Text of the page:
Video Games and Society

Video Games and Society

Jacob A. Ratliff (Independent Researcher, USA)
Copyright: © 2017 |Pages: 21
DOI: 10.4018/978-1-5225-0988-2.ch039
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Video games do not exist in a vacuum; they influence and are influenced by many other factors. The factors that involve individuals or smaller groups have already been discussed, but there are many other issues that exist in society at large that impact video games or that video games impact. Two of the largest issues are how video games and violence affect each other, and how video games can be addicting, similar to gambling addiction. These and other issues regarding how video games try to interact within society as a whole are discussed in this chapter.
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Violence And Video Games

The discussion of whether different forms of media cause violence in people has happened as long as there have been different forms of media. The argument with violent TV and movies is that viewing violent materials will make individuals inherently more violent. With video games, that argument ramps up an additional notch because the violent or mature images are not just being viewed passively, there is an active component involved. The active participation of committing the violence (even in a virtual setting) is considered to have more influence and cause more problems than just passively viewing the violence. The question is whether or not there is any validity to the belief that violent media (video games in this case) cause violent behaviors, or if there is no correlation at all.

The difficulty about the conversation of violence and video games is that there is a leaning in media, and larger society, to view the subculture of gaming from the outside in, and not get the opinions or views of people from the gaming subculture to comment on the issue. Kuchera (2013) said it best:

These conversations have a nasty sense of paternalism to them. They want the kids to leave the room while the adults figure out what to do with these terrible games we’re all playing. The problem is that the dialog, at least so far, ignores the most important people in the equation: Those who actually sit down and play the games.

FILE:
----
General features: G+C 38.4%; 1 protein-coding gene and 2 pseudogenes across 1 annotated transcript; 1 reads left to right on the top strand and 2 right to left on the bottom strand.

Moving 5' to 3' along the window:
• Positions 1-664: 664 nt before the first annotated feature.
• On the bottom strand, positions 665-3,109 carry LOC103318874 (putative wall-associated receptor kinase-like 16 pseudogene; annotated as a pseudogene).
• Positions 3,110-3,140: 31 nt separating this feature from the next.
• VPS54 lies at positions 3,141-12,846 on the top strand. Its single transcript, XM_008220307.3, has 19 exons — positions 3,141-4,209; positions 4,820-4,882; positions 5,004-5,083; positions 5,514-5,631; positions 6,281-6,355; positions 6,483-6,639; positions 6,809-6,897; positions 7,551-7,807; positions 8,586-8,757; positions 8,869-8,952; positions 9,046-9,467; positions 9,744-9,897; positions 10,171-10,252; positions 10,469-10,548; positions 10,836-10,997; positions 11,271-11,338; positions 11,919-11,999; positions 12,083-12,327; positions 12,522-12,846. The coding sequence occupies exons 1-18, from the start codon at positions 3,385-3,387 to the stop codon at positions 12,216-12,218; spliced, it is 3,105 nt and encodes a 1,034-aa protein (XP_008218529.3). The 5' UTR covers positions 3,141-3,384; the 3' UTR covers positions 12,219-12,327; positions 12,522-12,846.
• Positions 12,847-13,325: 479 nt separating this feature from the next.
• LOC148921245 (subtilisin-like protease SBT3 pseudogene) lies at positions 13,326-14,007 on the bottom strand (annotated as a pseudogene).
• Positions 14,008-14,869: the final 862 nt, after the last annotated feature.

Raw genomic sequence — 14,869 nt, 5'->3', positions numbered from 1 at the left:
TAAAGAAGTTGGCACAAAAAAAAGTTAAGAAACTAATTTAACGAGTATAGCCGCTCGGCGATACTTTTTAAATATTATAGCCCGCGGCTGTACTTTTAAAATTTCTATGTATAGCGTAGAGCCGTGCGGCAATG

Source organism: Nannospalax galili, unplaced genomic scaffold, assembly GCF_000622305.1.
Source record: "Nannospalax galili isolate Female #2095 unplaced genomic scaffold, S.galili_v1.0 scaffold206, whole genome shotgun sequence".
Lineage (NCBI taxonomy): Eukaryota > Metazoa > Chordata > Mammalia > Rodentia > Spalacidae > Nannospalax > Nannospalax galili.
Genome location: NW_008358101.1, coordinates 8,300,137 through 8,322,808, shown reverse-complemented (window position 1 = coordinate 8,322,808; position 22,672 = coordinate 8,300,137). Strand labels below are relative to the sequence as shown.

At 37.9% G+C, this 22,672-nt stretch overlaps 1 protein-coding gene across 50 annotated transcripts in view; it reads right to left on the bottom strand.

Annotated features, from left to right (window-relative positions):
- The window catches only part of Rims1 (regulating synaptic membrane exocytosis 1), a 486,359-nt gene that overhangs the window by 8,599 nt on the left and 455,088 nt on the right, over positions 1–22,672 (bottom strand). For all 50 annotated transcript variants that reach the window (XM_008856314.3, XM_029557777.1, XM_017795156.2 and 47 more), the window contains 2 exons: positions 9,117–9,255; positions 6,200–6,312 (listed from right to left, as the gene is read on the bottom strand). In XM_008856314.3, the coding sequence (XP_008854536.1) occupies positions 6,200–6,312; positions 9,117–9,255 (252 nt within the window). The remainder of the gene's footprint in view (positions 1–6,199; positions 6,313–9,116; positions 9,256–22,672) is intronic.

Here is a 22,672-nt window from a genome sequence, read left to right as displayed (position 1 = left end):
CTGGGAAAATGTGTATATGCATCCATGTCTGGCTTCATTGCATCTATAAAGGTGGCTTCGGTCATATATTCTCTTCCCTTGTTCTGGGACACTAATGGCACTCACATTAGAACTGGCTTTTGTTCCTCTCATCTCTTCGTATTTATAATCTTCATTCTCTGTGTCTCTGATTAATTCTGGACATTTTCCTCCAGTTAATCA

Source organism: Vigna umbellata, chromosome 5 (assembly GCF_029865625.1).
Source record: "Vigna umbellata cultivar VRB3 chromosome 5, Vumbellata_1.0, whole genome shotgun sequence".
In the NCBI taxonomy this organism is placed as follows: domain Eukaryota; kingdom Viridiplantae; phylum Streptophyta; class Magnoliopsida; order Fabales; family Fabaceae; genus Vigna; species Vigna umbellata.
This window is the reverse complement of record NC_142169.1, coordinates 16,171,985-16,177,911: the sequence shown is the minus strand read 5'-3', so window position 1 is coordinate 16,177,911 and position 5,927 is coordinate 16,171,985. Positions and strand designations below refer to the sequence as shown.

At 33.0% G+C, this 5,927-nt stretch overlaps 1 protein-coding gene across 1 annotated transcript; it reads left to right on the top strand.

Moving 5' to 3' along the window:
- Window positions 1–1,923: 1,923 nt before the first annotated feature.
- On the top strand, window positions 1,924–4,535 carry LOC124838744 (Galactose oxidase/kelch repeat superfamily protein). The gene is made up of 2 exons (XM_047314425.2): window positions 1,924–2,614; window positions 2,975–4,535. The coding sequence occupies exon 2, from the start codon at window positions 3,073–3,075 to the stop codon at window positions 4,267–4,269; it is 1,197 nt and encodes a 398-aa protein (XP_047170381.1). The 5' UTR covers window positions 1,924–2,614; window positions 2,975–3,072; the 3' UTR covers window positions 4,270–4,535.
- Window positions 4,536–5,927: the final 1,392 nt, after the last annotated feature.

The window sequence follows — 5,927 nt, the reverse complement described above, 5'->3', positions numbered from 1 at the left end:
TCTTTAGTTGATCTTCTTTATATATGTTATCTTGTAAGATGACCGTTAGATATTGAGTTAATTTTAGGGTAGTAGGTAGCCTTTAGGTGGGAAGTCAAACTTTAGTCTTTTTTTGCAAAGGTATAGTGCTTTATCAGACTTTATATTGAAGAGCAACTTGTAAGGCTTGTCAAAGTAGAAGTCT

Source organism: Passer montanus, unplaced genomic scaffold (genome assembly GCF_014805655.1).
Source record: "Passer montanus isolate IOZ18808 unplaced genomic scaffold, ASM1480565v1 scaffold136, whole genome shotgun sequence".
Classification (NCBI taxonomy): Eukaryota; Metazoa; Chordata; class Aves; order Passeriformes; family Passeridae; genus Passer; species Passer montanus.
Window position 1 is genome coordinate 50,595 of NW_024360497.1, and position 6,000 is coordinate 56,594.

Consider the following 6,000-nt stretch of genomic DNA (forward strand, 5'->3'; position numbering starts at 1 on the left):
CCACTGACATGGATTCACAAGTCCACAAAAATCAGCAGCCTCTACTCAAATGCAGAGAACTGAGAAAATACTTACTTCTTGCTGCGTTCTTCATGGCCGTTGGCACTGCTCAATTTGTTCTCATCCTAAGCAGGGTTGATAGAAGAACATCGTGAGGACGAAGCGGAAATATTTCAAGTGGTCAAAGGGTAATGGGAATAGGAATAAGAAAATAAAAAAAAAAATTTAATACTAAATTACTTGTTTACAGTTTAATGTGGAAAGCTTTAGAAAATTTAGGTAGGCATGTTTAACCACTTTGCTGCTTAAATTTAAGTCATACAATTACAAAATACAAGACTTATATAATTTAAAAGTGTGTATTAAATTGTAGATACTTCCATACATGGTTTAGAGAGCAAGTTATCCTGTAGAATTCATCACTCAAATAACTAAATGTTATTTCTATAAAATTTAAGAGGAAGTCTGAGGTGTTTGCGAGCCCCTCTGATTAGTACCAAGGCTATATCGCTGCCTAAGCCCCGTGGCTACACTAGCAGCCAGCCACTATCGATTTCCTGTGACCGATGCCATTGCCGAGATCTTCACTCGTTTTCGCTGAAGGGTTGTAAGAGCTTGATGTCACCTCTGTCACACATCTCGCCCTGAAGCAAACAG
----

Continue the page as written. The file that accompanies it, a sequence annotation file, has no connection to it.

When discussing the issue of violence and video games publicly, it is important to get all sides of the story, and understand the different perspectives of what is happening. Much of the hype or hysteria around violence and video games comes from the media, and it is a one sided conversation, with very little done to show the point of view of the people who play the games. The difficulty is that there are larger incidents that eclipse much of the argument.

Shootings that have happened in the past decade or two have had some connection to video games in that the shooters have had some relation to video games, usually just playing them when alone. This connection of the Columbine, Virginia Tech shooting, and a number of others have seen connection to video games, and a cry for the games to be banned or censored in some way. This is the very public face of violent video games, but there are many other viewpoints that need to be considered, like those within the subculture. What about the people that play these same violent games, and have no violent tendencies?

You never hear about the lawyer who wears a suit to work and then comes home to unwind with a few rounds of Battlefield 3, although I know him. I’ve talked to doctors who are Devil May Cry fans. My wife enjoys when I come with her to parties thrown by the accounting firm she works for; her co-workers love to talk about video games and my slightly unusual job. These are men and women who handle millions, if not billions, of dollars in their day-to-day job, and they play video games. (Kuchera, 2013)

This is an example of a group of well adjusted individuals who play violent video games and are not committing violent crimes. While anecdotal, in both cases, they do provide good examples of both sides of the argument.

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